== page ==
Most of the statements Youngman makes have a basis in fact. However, they do not refute the primary cause for concern which is that Unix and Linux installations are most often managed by administrators via root access permissions, which gives those administrators effectively unlimited access to those systems. This needs to be an issue of concern for IT directors in their move towards legislative compliance.
In our experience, the majority of UK Unix and Linux sites are not using LDap-based directories for user authentication, nor have they "hardened" the operating system to control privileged access.
The fact that technology exists to circumvent all or part of the problem is accepted and stated in my column. The problem, as we see it, is that only a minority of user organisations actually employ such technologies to control privileged access to Unix and Linux systems and they need to, whether using intrinsic operating system capabilities or third-party software.
The resolution is simple. IT directors should ask their Unix and Linux systems administrators whether they use the root shell to manage their systems. If the answer is yes, then there is a potential cause for concern that needs to be addressed.
Managing director, Open Systems Management
Don't let vital data fall into rivals' hands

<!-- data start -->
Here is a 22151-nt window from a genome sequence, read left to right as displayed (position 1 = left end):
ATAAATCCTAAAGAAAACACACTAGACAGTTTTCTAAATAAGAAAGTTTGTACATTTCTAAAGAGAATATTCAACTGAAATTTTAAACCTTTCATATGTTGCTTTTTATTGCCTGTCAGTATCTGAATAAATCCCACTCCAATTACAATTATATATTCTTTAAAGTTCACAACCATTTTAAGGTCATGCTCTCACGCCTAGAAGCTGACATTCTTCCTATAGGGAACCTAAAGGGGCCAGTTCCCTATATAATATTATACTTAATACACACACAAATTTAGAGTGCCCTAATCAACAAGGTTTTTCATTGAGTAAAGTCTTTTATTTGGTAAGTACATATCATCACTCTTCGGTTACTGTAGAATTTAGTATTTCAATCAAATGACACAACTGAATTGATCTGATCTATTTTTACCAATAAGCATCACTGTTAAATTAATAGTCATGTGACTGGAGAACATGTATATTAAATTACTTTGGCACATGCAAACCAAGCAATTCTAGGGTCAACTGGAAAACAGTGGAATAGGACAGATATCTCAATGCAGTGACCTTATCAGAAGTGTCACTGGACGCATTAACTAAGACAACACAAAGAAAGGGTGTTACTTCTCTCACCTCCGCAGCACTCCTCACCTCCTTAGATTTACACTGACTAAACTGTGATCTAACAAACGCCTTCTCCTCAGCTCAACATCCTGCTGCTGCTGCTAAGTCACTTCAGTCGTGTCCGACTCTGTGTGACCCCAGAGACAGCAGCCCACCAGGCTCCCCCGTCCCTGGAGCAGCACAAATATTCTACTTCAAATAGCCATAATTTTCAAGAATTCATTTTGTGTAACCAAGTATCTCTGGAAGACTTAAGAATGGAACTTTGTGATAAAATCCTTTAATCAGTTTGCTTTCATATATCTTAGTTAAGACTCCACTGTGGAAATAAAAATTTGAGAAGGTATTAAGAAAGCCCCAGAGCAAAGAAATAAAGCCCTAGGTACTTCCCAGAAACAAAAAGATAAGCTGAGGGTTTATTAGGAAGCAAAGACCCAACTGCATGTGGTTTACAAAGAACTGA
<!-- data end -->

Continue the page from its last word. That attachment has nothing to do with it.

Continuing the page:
My colleagues and I read the article on the dangers of disposing of discs (Computer Weekly, 8 June) with disbelief as we are data recovery and data destruction experts and understand this subject.
Data destruction is a tricky subject but "reformatting" is not the answer, writing ones and zeros in alternate patterns to the disc is. This ensures that data has been eliminated or "destroyed".
A special piece of software is required. One must also consider other media such as tapes, Zip discs, memory sticks and so forth, which are not covered in your article. The solution must cover all media quickly, quietly confidentially and on site, thus maintaining security, which should be paramount.
I recently had to deal with a large retail company disposing of 10,000 back-up tapes, which the company thought we could not read. The tapes would contain all the information of this company, yet he was happy to give them away to another company with no security appreciation. The retailer's rivals would be most interested.
Data should be destroyed on all media before disposal of the equipment it is on.
Sales and marketing director, R&R Data Managed Services